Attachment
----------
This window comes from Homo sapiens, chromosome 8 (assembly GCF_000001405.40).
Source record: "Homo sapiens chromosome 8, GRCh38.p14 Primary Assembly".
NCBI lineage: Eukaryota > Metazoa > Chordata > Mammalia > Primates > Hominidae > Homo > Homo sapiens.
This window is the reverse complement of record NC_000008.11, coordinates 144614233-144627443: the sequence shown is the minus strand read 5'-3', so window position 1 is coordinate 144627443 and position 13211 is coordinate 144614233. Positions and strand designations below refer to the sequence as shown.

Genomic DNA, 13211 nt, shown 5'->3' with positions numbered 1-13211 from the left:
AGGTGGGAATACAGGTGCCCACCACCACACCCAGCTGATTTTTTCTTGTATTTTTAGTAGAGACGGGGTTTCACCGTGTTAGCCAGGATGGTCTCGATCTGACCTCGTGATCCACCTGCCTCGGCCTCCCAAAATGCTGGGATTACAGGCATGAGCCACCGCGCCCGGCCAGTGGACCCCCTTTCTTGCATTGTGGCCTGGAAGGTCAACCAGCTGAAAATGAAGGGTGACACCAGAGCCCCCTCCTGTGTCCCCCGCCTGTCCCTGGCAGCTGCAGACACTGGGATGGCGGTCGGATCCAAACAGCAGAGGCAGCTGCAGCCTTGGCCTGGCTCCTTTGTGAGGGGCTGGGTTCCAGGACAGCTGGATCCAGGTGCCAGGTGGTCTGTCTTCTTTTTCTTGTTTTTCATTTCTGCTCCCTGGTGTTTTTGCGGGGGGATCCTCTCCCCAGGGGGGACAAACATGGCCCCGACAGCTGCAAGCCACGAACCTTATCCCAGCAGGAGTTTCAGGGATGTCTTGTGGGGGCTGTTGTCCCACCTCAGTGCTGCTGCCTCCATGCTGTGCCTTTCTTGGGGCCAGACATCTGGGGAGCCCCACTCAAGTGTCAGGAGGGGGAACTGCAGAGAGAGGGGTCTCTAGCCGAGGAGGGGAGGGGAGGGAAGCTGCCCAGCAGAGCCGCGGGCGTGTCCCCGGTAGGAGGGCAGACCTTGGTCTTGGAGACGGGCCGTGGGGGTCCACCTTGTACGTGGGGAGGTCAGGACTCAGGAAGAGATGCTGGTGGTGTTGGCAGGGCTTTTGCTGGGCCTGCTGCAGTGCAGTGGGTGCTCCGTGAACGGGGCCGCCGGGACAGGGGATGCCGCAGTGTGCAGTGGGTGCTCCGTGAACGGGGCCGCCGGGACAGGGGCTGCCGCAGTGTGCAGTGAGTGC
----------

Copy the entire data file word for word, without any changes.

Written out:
This window comes from Homo sapiens, chromosome 8 (assembly GCF_000001405.40).
Source record: "Homo sapiens chromosome 8, GRCh38.p14 Primary Assembly".
NCBI lineage: Eukaryota > Metazoa > Chordata > Mammalia > Primates > Hominidae > Homo > Homo sapiens.
This window is the reverse complement of record NC_000008.11, coordinates 144614233-144627443: the sequence shown is the minus strand read 5'-3', so window position 1 is coordinate 144627443 and position 13211 is coordinate 144614233. Positions and strand designations below refer to the sequence as shown.

Genomic DNA, 13211 nt, shown 5'->3' with positions numbered 1-13211 from the left:
AGGTGGGAATACAGGTGCCCACCACCACACCCAGCTGATTTTTTCTTGTATTTTTAGTAGAGACGGGGTTTCACCGTGTTAGCCAGGATGGTCTCGATCTGACCTCGTGATCCACCTGCCTCGGCCTCCCAAAATGCTGGGATTACAGGCATGAGCCACCGCGCCCGGCCAGTGGACCCCCTTTCTTGCATTGTGGCCTGGAAGGTCAACCAGCTGAAAATGAAGGGTGACACCAGAGCCCCCTCCTGTGTCCCCCGCCTGTCCCTGGCAGCTGCAGACACTGGGATGGCGGTCGGATCCAAACAGCAGAGGCAGCTGCAGCCTTGGCCTGGCTCCTTTGTGAGGGGCTGGGTTCCAGGACAGCTGGATCCAGGTGCCAGGTGGTCTGTCTTCTTTTTCTTGTTTTTCATTTCTGCTCCCTGGTGTTTTTGCGGGGGGATCCTCTCCCCAGGGGGGACAAACATGGCCCCGACAGCTGCAAGCCACGAACCTTATCCCAGCAGGAGTTTCAGGGATGTCTTGTGGGGGCTGTTGTCCCACCTCAGTGCTGCTGCCTCCATGCTGTGCCTTTCTTGGGGCCAGACATCTGGGGAGCCCCACTCAAGTGTCAGGAGGGGGAACTGCAGAGAGAGGGGTCTCTAGCCGAGGAGGGGAGGGGAGGGAAGCTGCCCAGCAGAGCCGCGGGCGTGTCCCCGGTAGGAGGGCAGACCTTGGTCTTGGAGACGGGCCGTGGGGGTCCACCTTGTACGTGGGGAGGTCAGGACTCAGGAAGAGATGCTGGTGGTGTTGGCAGGGCTTTTGCTGGGCCTGCTGCAGTGCAGTGGGTGCTCCGTGAACGGGGCCGCCGGGACAGGGGATGCCGCAGTGTGCAGTGGGTGCTCCGTGAACGGGGCCGCCGGGACAGGGGCTGCCGCAGTGTGCAGTGAGTGC